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Corona del Mar beachside barbecue and palapa must go, court rules [Updated]

March 4, 2010 |  6:15 pm

McNamee_pic
A Corona del Mar couple must remove their barbecue, storage shed and thatched-roof palapa from a sandy area adjacent to a public beach, three Orange County appeals court judges have ruled, upholding the state Coastal Commission’s insistence that it was an illegal development.

The opinion, released Wednesday, was a defeat to retirees George and Sharlee McNamee’s decade-long crusade against the state agency.

The couple claimed that their property rights were under assault when the state in 2004 demanded that they tear out the amenities from the beach portion of their property, down a long staircase from their bluff-top home and next to Corona del Mar State Beach. It included an outdoor shower, picnic tables, benches and a flower garden.

The state agency has maintained that the 1976 Coastal Act gives it the power to regulate the use of shore-front property, public or private, to protect the environment and ensure public access.

“It is visually obvious that the Commission’s decision was reasonable,” Judge David G. Sills wrote in a seven-page opinion, which includes a file photograph of the improvements (pictured above), calling them “sheer bulky clutter” with “plain unsightliness.”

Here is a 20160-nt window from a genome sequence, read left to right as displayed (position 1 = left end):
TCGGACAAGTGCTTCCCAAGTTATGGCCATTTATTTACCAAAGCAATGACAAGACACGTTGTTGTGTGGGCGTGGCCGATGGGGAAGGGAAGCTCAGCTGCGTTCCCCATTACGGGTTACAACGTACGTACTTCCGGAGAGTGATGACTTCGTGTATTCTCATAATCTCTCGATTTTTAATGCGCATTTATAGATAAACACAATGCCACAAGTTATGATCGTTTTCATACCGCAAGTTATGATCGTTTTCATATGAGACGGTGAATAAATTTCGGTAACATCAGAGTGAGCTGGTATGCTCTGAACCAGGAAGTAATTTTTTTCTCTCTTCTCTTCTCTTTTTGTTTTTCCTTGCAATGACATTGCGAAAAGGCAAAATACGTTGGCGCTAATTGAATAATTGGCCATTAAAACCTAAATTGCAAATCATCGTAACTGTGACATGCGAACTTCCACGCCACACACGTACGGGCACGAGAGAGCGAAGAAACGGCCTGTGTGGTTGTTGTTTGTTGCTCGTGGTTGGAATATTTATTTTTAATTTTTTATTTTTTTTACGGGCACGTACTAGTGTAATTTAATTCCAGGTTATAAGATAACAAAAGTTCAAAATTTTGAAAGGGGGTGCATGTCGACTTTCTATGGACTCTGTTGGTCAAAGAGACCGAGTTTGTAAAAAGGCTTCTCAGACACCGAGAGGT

The ruling cited provisions of the Coastal Act that allows the state to consider the scenic and visual qualities of the coast, including ocean views, when approving developments, saying there was “substantial evidence of the ‘visual impact’ of the McNamees’ shed (and storage lockers and barbecue).”

Paul Beard, an attorney for the property rights group Pacific Legal Foundation that represents the McNamees, vowed Thursday to appeal the case to the state Supreme Court.

“The decision effectively grants the Coastal Commission unprecedented discretion to control how an individual uses and enjoys his private property on an utterly subjective basis: aesthetics,” he said.

Coastal Commission attorney Jamee Patterson said the lengthy ordeal over what is essentially a picnic site had been overblown; the unpublished opinion has no bearing on other cases.

“The commission didn't authorize any development on the sandy beach portion of their property," Patterson said. "But it appeared they can continue to use their property for picnics and barbecues. They just need to take their things back up the stairs.”

[For the record, 3:21 p.m. March 6: A previous version of this post identified Judge David G. Sills as P.J. Sills. P.J. is an abbreviation for presiding justice.]

--Tony Barboza

Photo: California Coastal Commission

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